Clio Bluestocking has written a brave and disturbing post about her childhood and adolescence called “Daddy Issues.” Go read it now–here’s a sample from the conclusion, in which her father tells her that if a man used her sexually and then showed contempt for her, “I’d feel sorry for you, . . . but I’d understand him:”
In that moment, I knew that my father did not respect me. After 2 decades of similar incidents, I finally realized that by simple fact of 2 X chromosomes, I was never going to be a full person to him. My brothers would go through the world as men, while I was supposed to go through the world for men. Men were full people, and I was not. What’s more, I was supposed to embrace that role, and any rejection of it was a problem with me, not with the world.
. . . . . . . . . . . .
Then, you get nephews. Sweet, interesting, little boys who could grow up to be sweet, interesting grown men. Could. They think that you are kinda cool too, because they are little boys and have no real frame of reference. Then, you see their fathers (your brothers) and their grandfather, praising them for grabbing women’s breast, teaching them to say the most disgusting sexist words, and telling them that if they whine or cry (as small children do) that they are being “girls” and being a “girl” is bad. You see that, and you see these sweet little boys are being taught to hate you.
You know that this same process is going on in a million houses with a million little boys, too young to know the difference. They will grow up and marry women who give the shrug of capitulation to sexism and raise more misogynists. That is how misogyny is taught and learned; and it is an ugly, soul-killing sight.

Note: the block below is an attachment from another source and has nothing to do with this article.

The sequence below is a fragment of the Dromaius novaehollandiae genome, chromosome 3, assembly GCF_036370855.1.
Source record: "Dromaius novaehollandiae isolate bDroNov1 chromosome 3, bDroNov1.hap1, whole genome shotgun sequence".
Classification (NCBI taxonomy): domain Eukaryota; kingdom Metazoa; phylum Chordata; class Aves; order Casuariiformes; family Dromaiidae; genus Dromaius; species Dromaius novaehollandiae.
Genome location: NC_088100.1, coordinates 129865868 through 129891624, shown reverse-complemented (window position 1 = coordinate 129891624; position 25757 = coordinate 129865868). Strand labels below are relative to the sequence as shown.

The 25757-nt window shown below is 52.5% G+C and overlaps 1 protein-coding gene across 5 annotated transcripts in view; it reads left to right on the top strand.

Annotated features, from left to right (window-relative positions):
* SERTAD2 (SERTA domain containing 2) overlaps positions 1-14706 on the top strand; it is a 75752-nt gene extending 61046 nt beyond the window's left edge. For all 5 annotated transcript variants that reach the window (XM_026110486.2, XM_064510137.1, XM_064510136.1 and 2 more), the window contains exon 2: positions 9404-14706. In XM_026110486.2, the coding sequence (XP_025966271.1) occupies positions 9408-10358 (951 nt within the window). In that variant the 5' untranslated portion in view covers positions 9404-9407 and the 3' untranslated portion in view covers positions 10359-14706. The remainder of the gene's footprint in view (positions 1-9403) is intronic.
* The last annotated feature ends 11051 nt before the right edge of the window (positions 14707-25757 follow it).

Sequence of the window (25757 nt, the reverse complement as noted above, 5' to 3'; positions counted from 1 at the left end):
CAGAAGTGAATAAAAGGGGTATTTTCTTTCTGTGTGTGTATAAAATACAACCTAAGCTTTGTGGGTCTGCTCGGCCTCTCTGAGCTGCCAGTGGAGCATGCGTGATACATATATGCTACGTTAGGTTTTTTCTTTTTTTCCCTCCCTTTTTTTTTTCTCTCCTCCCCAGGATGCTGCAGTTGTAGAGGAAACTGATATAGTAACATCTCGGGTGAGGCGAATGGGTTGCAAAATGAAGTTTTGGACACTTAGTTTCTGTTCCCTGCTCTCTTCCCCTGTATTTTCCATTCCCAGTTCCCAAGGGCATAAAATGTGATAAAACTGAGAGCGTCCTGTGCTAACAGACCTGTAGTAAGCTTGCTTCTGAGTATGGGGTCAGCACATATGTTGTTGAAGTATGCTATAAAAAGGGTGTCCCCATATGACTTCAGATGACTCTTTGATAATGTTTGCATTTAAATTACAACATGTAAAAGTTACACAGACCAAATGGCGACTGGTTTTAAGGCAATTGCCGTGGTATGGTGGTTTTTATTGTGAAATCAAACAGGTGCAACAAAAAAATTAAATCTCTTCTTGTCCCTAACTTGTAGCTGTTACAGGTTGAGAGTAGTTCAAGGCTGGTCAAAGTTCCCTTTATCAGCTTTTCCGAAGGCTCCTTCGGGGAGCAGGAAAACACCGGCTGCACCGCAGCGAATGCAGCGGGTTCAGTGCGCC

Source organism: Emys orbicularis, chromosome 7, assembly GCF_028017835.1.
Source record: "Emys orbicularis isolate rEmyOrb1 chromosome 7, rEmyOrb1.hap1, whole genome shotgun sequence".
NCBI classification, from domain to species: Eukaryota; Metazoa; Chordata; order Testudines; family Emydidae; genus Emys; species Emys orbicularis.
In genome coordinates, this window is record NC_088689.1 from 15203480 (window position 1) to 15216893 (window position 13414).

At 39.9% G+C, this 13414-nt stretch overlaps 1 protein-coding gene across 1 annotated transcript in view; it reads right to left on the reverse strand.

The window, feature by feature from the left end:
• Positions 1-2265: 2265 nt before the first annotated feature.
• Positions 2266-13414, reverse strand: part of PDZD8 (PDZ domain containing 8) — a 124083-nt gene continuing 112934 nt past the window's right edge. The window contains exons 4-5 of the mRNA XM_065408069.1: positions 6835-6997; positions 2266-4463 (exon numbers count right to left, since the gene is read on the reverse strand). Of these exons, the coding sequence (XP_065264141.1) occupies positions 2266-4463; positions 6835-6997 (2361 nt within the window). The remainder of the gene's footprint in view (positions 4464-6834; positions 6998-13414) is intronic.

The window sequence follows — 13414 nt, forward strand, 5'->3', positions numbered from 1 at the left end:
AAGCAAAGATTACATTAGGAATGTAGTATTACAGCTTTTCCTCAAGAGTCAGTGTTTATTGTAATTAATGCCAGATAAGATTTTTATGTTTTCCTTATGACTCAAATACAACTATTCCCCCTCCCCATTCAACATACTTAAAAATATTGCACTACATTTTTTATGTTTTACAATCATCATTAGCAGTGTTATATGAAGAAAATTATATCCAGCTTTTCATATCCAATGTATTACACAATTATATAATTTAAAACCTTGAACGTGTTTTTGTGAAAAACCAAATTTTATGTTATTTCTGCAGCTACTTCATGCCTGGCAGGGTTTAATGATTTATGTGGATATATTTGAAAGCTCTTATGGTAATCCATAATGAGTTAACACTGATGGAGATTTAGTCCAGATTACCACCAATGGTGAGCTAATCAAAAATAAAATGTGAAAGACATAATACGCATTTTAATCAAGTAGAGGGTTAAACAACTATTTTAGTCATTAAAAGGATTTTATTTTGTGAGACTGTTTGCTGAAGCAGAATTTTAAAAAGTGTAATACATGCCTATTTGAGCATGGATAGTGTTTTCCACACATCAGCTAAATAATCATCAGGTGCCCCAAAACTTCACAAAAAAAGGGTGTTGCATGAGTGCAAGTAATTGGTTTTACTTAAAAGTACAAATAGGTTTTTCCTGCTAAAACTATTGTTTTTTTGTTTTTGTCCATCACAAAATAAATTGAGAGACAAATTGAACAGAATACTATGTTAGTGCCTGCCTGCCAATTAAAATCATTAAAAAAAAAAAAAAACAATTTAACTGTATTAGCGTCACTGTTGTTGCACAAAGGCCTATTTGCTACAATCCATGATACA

This post was inspired by a man on the Tonight Show who recounted his toddler son’s sexualized aggression with his babysitter. Ha-ha! Women’s bodies are just for males to grab, poke, and twist around any way they like–even when those males are toddler boys. Hilarious! Nice going, NBC–I hope you continue to enjoy that long ratings slide to the basement. As Melissa McEwan writes,
There’s so much wrong with this, I hardly know where to begin. The casual hilarity of sexual assault, the implied “just desserts” for the high school ice queen, the invasion of her privacy (twice), the invasion of the son’s privacy, the inappropriate behavior of a curious child recast as sexual aggression, the fatherly pride of a sexually aggressive son, the collusion of the show host and audience in rescuing this vile anecdote by pretending it’s harmless and funny, the deeming of this content as appropriate for a national audience…
Is there any other class or category of persons that parents would actively encourage their children to treat this way? The creepy fascination of the supposed “adult” man with the teenaged babysitter, and his pleasure in permitting his son to serve as his proxy in feeling her up, really makes me feel vindicated in not having done a lot of babysitting as a teenager myself.